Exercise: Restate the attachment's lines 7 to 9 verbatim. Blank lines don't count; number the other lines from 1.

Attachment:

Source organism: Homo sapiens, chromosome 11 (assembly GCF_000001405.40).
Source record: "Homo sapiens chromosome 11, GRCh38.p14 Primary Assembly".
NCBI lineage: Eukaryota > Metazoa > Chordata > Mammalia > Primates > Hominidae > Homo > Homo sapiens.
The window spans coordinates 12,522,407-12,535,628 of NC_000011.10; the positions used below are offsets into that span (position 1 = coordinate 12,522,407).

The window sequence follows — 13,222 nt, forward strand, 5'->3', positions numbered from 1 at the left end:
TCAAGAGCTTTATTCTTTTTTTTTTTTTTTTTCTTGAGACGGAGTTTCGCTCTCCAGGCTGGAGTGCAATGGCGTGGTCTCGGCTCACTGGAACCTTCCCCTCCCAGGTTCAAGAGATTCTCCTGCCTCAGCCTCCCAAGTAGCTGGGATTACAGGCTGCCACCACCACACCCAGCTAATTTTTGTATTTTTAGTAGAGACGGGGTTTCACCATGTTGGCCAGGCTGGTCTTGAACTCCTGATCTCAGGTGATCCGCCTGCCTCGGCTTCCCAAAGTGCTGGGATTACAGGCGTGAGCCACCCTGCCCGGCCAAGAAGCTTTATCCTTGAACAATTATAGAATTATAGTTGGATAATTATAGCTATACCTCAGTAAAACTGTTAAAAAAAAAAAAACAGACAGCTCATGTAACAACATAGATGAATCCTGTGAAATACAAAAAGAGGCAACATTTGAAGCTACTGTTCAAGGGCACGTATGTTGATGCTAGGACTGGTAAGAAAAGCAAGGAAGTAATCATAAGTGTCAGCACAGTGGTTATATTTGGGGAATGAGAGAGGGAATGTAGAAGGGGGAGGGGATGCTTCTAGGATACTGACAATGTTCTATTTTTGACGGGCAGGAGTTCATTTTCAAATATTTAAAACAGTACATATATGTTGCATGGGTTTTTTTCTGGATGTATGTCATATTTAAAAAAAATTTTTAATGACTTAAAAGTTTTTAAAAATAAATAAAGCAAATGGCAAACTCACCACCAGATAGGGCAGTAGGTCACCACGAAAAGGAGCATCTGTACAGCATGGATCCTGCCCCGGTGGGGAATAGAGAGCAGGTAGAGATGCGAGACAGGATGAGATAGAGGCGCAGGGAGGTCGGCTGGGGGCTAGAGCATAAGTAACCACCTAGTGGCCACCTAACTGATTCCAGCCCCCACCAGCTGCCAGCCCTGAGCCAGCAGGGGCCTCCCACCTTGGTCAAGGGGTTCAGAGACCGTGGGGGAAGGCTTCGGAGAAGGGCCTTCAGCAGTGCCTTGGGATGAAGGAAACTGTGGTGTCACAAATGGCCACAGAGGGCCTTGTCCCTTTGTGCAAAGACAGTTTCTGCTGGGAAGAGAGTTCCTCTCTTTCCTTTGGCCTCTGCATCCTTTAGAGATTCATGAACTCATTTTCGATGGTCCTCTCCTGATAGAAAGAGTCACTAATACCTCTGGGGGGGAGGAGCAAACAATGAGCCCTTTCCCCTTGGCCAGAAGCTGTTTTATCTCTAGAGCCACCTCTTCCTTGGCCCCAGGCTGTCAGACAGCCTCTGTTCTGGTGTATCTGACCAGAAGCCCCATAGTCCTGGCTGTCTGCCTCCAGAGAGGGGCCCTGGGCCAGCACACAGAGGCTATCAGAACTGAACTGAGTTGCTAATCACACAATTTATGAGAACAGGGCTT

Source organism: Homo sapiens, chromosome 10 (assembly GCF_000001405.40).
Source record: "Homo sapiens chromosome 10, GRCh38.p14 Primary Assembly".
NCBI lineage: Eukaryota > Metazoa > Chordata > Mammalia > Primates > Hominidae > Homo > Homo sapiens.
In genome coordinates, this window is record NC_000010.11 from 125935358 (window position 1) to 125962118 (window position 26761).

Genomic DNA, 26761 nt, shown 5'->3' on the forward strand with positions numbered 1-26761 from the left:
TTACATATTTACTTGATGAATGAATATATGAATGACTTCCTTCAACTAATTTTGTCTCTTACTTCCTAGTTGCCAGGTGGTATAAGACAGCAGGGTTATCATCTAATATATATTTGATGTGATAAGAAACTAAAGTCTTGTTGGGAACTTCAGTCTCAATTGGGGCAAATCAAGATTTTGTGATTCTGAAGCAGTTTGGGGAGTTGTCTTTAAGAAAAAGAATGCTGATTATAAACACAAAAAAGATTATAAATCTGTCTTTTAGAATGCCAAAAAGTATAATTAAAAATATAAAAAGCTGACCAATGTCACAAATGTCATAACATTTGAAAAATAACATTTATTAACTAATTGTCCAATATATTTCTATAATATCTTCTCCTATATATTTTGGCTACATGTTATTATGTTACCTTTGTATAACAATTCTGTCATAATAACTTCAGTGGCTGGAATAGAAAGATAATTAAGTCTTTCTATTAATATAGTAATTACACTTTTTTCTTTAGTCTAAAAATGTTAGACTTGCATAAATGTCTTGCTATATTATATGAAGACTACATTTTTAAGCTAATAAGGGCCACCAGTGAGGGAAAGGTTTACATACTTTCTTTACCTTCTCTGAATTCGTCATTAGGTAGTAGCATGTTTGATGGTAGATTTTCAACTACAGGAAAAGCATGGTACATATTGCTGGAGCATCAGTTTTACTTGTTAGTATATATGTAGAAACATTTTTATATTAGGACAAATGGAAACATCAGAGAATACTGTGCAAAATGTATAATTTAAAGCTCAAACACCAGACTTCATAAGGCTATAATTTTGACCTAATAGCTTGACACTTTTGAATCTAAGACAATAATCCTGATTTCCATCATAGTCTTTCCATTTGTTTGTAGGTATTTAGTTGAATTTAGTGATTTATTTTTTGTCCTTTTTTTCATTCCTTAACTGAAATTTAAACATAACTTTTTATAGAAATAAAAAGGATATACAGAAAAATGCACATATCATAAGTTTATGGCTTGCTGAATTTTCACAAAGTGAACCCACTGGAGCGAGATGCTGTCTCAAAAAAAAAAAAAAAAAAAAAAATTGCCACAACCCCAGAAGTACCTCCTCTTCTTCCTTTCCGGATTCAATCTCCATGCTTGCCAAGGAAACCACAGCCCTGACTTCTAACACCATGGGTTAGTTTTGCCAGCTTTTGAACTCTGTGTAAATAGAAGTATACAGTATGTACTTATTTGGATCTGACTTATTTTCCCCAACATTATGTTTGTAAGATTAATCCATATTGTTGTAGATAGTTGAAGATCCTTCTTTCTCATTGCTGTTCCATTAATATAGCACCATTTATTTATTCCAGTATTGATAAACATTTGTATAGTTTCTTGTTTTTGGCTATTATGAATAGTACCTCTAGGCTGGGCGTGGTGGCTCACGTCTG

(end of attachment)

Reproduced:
Source organism: Homo sapiens, chromosome 10 (assembly GCF_000001405.40).
Source record: "Homo sapiens chromosome 10, GRCh38.p14 Primary Assembly".
NCBI lineage: Eukaryota > Metazoa > Chordata > Mammalia > Primates > Hominidae > Homo > Homo sapiens.